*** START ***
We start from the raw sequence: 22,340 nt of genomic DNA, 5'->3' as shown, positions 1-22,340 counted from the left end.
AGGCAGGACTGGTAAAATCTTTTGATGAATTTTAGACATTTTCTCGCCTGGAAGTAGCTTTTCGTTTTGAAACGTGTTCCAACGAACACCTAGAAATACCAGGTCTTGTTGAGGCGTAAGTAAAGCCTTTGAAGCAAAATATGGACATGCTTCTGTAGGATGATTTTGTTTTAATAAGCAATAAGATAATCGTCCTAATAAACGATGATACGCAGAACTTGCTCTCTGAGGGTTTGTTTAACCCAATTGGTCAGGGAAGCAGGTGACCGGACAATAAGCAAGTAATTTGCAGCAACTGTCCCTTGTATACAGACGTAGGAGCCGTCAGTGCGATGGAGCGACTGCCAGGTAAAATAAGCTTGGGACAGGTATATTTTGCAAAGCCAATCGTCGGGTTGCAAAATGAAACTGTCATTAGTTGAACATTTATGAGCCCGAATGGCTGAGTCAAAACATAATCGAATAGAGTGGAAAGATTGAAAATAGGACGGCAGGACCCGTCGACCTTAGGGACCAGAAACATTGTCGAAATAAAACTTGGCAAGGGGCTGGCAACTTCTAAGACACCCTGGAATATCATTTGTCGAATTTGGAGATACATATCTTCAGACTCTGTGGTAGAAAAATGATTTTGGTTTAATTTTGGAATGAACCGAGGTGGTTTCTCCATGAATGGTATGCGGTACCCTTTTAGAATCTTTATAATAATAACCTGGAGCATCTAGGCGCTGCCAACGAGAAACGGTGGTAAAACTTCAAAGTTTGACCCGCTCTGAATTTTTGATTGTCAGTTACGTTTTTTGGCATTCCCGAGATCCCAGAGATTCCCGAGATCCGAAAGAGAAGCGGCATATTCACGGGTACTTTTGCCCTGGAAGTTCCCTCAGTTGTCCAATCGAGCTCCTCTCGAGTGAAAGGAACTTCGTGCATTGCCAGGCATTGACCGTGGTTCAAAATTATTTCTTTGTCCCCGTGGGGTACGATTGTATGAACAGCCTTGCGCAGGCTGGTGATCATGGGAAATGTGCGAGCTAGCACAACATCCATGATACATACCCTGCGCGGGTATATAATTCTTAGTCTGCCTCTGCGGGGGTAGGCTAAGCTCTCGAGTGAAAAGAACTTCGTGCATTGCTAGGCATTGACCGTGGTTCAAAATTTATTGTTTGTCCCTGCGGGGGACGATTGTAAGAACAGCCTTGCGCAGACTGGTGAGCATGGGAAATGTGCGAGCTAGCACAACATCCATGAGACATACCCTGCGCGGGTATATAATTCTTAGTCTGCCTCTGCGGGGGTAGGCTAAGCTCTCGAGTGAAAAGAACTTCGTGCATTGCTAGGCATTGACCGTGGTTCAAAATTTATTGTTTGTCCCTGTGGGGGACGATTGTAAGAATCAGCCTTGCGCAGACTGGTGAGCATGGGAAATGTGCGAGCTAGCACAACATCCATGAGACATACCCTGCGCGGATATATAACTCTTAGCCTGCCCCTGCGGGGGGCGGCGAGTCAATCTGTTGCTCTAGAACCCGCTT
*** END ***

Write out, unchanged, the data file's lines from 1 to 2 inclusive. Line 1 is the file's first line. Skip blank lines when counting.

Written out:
We start from the raw sequence: 22,340 nt of genomic DNA, 5'->3' as shown, positions 1-22,340 counted from the left end.
AGGCAGGACTGGTAAAATCTTTTGATGAATTTTAGACATTTTCTCGCCTGGAAGTAGCTTTTCGTTTTGAAACGTGTTCCAACGAACACCTAGAAATACCAGGTCTTGTTGAGGCGTAAGTAAAGCCTTTGAAGCAAAATATGGACATGCTTCTGTAGGATGATTTTGTTTTAATAAGCAATAAGATAATCGTCCTAATAAACGATGATACGCAGAACTTGCTCTCTGAGGGTTTGTTTAACCCAATTGGTCAGGGAAGCAGGTGACCGGACAATAAGCAAGTAATTTGCAGCAACTGTCCCTTGTATACAGACGTAGGAGCCGTCAGTGCGATGGAGCGACTGCCAGGTAAAATAAGCTTGGGACAGGTATATTTTGCAAAGCCAATCGTCGGGTTGCAAAATGAAACTGTCATTAGTTGAACATTTATGAGCCCGAATGGCTGAGTCAAAACATAATCGAATAGAGTGGAAAGATTGAAAATAGGACGGCAGGACCCGTCGACCTTAGGGACCAGAAACATTGTCGAAATAAAACTTGGCAAGGGGCTGGCAACTTCTAAGACACCCTGGAATATCATTTGTCGAATTTGGAGATACATATCTTCAGACTCTGTGGTAGAAAAATGATTTTGGTTTAATTTTGGAATGAACCGAGGTGGTTTCTCCATGAATGGTATGCGGTACCCTTTTAGAATCTTTATAATAATAACCTGGAGCATCTAGGCGCTGCCAACGAGAAACGGTGGTAAAACTTCAAAGTTTGACCCGCTCTGAATTTTTGATTGTCAGTTACGTTTTTTGGCATTCCCGAGATCCCAGAGATTCCCGAGATCCGAAAGAGAAGCGGCATATTCACGGGTACTTTTGCCCTGGAAGTTCCCTCAGTTGTCCAATCGAGCTCCTCTCGAGTGAAAGGAACTTCGTGCATTGCCAGGCATTGACCGTGGTTCAAAATTATTTCTTTGTCCCCGTGGGGTACGATTGTATGAACAGCCTTGCGCAGGCTGGTGATCATGGGAAATGTGCGAGCTAGCACAACATCCATGATACATACCCTGCGCGGGTATATAATTCTTAGTCTGCCTCTGCGGGGGTAGGCTAAGCTCTCGAGTGAAAAGAACTTCGTGCATTGCTAGGCATTGACCGTGGTTCAAAATTTATTGTTTGTCCCTGCGGGGGACGATTGTAAGAACAGCCTTGCGCAGACTGGTGAGCATGGGAAATGTGCGAGCTAGCACAACATCCATGAGACATACCCTGCGCGGGTATATAATTCTTAGTCTGCCTCTGCGGGGGTAGGCTAAGCTCTCGAGTGAAAAGAACTTCGTGCATTGCTAGGCATTGACCGTGGTTCAAAATTTATTGTTTGTCCCTGTGGGGGACGATTGTAAGAATCAGCCTTGCGCAGACTGGTGAGCATGGGAAATGTGCGAGCTAGCACAACATCCATGAGACATACCCTGCGCGGATATATAACTCTTAGCCTGCCCCTGCGGGGGGCGGCGAGTCAATCTGTTGCTCTAGAACCCGCTT